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Race, Crime and Law Preparations

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Created: June 22, 2003
Latest Update: October 13, 2005

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Site Teaching Modules CRMJ/SOCA 365: Race, Crime and Law
Week 7: The Courts
You will be held accountable for purposes of grading for the readings and exercises listed here. There will be no "testing." That means that you will not have to live in anxious anticipation of what we will ask and how much you will have to know. Instead, we will provide weekly discussion questions, lectures, essays, and concepts we feel that you should know as a result of having taken this course. You will assure us of that learning and receive your grade for the questions and concepts about which you choose to write and talk with us. In addition, you will find detailed explanations and examples on our grading policies in the first week's reading.

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Week 7: Week of October 16, 2005

  • Topic: The Courts

    Special Note: October 18-28 - Required Midterm Meetings. Please see me ASAP if you have not scheduled your meeting.

  • Preparatory Readings:
    --- Fellman. Rambo and the Dalai Lama. entirety
    --- Kennedy. Race, Crime and the Law. ch. 5
    --- Walker, et. al The Color of Justice. ch. 5
    --- Documentary, "The Spirit of Crazy Horse" (to be shown in class)

  • Links to Lecture Notes and Other Things

    Evaluating Authority

    National Criminal Justice Resource Service. Administered by the Office of Justice Programs, U.S. Department of Justice.

    Join the Yahoo Discussion Group . Discuss topics beyond the classroom and with students from California State University, Dominguez Hills.

    Gordon Fellman related materials on the Dear Habermas site.

  • Lecture: in class

  • Concepts:
    • the Scottsboro case
    • Gideon v. Wainwright
    • public defender
    • bail
    • pretrial detention
    • plea bargaining
    • prosecutorial discretion

  • Discussion Questions:

      Be sure to incorporate the documentary, "The Spirit of Crazy Horse" in your answers.

    1. In Chapter 5, "Race and the Composition of Juries: Setting the Ground Rules," what are the three main issues discussed by Kennedy? How would Fellman react to these issues? Why.
    2. . . . Are racial minorities represented by public defenders or assigned counsel treated more harshly than those represented by private attorneys? If you were an African American, Hispanic or Native American defendant and could choose whether to be represented by a public defender or a private attorney, which would you choose? Why. [ For the complete question, refer to Walker, p. 173, Q. 1]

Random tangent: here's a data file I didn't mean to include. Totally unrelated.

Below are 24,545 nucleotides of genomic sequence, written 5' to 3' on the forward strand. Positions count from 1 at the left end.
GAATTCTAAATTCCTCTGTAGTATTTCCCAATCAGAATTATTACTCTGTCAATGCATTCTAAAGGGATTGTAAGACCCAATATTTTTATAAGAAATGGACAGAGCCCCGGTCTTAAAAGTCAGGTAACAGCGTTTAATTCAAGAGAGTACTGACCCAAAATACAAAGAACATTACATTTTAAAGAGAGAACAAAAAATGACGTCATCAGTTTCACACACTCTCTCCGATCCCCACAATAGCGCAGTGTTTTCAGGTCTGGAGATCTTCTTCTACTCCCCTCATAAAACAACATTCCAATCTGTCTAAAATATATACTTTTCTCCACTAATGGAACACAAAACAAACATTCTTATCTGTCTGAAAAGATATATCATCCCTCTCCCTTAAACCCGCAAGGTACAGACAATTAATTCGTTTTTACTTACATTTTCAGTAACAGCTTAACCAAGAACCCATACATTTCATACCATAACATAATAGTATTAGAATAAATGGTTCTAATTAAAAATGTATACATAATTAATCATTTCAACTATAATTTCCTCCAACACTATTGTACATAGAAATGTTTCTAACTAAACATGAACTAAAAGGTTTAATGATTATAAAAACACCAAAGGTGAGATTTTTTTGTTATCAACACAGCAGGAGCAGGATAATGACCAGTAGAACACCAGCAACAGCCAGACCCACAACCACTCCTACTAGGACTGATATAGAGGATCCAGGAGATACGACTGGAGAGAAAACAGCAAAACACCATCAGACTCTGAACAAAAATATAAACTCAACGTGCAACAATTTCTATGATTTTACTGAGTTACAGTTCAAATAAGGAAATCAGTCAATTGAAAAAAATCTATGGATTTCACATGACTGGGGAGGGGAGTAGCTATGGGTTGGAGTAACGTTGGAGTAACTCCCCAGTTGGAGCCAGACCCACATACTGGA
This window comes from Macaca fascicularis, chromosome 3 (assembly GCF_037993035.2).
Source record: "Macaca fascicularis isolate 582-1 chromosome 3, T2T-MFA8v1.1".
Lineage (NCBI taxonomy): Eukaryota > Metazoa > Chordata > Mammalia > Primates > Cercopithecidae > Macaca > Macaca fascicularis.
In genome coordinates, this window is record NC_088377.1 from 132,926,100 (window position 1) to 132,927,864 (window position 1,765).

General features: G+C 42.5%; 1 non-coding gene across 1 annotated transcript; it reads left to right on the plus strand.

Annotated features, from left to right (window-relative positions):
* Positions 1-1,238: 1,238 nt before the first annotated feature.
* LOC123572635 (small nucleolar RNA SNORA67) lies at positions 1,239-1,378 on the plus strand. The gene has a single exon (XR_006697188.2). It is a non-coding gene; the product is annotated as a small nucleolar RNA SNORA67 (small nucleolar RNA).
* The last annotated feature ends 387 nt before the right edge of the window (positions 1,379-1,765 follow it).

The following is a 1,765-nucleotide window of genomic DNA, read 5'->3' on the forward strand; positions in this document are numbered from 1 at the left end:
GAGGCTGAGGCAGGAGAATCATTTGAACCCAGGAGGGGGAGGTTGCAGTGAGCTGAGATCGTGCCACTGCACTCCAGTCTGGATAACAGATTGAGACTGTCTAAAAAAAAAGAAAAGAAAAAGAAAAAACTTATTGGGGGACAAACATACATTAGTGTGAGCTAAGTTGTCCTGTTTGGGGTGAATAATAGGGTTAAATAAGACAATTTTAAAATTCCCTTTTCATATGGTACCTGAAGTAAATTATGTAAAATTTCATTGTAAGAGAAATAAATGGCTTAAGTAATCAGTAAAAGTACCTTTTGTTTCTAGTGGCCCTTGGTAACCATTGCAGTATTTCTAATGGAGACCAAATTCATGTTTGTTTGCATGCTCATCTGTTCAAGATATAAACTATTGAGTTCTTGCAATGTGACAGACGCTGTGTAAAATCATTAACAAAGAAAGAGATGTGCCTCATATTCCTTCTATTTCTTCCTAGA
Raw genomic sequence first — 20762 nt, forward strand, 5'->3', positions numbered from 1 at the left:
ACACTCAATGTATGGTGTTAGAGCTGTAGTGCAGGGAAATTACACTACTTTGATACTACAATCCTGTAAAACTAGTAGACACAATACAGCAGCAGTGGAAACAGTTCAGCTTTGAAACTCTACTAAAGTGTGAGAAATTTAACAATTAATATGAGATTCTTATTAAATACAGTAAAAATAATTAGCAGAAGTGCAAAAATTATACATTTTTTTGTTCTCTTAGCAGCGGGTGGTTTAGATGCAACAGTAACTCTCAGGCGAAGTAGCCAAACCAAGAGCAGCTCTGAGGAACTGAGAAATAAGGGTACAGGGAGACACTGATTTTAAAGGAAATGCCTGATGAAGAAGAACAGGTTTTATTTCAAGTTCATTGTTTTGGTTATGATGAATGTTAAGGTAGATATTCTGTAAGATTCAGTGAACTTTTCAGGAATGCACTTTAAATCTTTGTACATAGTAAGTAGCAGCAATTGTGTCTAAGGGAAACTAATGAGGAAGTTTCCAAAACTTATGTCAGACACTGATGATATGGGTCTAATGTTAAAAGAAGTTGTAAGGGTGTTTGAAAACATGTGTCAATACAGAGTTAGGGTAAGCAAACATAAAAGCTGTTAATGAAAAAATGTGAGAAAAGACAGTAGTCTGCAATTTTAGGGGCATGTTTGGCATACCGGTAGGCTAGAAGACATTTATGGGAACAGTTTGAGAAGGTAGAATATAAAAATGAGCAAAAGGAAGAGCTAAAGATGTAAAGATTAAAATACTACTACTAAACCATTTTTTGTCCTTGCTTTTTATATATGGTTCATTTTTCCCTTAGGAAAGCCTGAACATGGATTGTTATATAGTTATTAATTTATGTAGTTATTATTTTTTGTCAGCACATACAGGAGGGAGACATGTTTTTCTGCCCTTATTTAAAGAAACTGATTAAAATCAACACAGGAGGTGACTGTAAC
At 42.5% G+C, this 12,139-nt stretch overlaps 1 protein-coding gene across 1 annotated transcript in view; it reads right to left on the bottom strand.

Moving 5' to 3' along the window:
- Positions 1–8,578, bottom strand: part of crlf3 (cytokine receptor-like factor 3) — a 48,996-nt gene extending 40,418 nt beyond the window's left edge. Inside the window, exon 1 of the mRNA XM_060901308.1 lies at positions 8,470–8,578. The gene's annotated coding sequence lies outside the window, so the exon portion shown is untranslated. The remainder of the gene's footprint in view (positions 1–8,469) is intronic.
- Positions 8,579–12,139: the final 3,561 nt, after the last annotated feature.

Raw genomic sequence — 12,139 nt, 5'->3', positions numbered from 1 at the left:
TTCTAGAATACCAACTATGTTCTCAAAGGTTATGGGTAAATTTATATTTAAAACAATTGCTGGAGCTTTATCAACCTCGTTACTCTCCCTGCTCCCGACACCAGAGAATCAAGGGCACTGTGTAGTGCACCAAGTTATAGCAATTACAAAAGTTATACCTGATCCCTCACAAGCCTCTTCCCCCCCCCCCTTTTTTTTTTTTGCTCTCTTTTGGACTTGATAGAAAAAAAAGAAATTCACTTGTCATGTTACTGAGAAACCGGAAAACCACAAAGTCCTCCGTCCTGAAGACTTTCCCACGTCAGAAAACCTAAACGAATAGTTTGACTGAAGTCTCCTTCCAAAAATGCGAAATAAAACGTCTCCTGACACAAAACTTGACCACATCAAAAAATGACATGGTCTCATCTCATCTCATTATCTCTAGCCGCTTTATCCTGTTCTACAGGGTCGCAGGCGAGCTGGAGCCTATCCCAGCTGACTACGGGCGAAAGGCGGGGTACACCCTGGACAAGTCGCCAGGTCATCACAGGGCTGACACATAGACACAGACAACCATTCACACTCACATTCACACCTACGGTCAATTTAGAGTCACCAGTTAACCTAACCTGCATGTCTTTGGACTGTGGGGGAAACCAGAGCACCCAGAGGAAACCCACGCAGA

3. Racial minorities make up a very small proportion of the lawyers and judges in the United States. What accounts for this? What difference, if any, would it make if more of the lawyers representing criminal defendants were racial minorities? [from Walker, p. 173]
    4. . . . But he [Randall Kennedy] asks, "On balance, are black communities hurt by prosecutions of pregnant women for using illicit drugs harmful to their unborn babies or helped by intervention which may at least plausibly deter conduct that will put black unborn children at risk?" How would you answer this question? What might Fellman's reaction be? Why. [For the complete question, refer to Walker, p. 173, Q.4]

  • Ideas and Suggestions for Creative Measures

    • Make A Box a Week focusing on the week's topic or issues.
    • Find out nationally, statewide, and/or locally, the number and proportion of practicing attorneys of color.
    • Research the Scottsboro case.
    • Examine one or more of the following issues relating to racial minorities and:

      --- the right to counsel.
      --- bail.
      --- pretrial detention.
      --- plea bargaining.

    • Study the issue of racial minorities in the legal profession. What are some of the major issues and challenges? Why.
    • Find out more about tribal law enforcement.
    • Explore the American Indian and criminal justice/social justice.

  • Recommended Readings:

      --- Mary Crow Dog. Lakota Woman.
      --- Dee Brown. Bury My Heart at Wounded Knee.
      --- Leonard Peltier. Prison Writings.

      --- Paula DiPerna. Juries on Trial.
      --- Dan T. Carter. Scottsboro: A Tragedy of the American South.
      --- Anthony Lewis. Gideon's Trumpet.
      --- Harriet Ziskin. The Blind Eagle.
      --- Jonathan Casper. Criminal Courts: The Defendant's Perspective.
      --- Samuel Walker. Taming the System: The Control of Discretion in the Criminal Justice System.
      --- Kenneth Culp Davis. Discretionary Justice.
      --- James P. Levine. Juries and Politics.

      --- Milton Gordon. Assimilation in American Life.
      --- Robert Blauner. Still the Big News: Racial Oppression in America.
      --- William Julius Wilson. The Declining Significance of Race.
      --- William Julius Wilson. The Truly Disadvantaged.

    • The Dalai Lama. The Universe in a Single Atom: The Convergence of Science and Spirituality.
    • The Dalai Lama. Ethics for the New Millennium.
    • The Dalai Lama. An Open Heart.
    • The Dalai Lama. Live in a Better Way.
    • Paul Loeb. The Impossible Will Take a Little While: A Citizen's Guide to Hope in a Time of Fear.
    • Paulo Freire. Pedagogy of the Oppressed.

    • Alfie Kohn. No Contest. The Case Against Competition. Alfie Kohn's website
    • Jurgen Habermas. Between Facts and Norms.
    • Martha Minow. Making All the Difference: Exclusion, Inclusion and American Law. Check out this link Martha Minow on the Dear Habermas site.

  • Site Copyright: Jeanne Curran and Susan R. Takata and Individual Authors, June 2003.
    "Fair use" encouraged.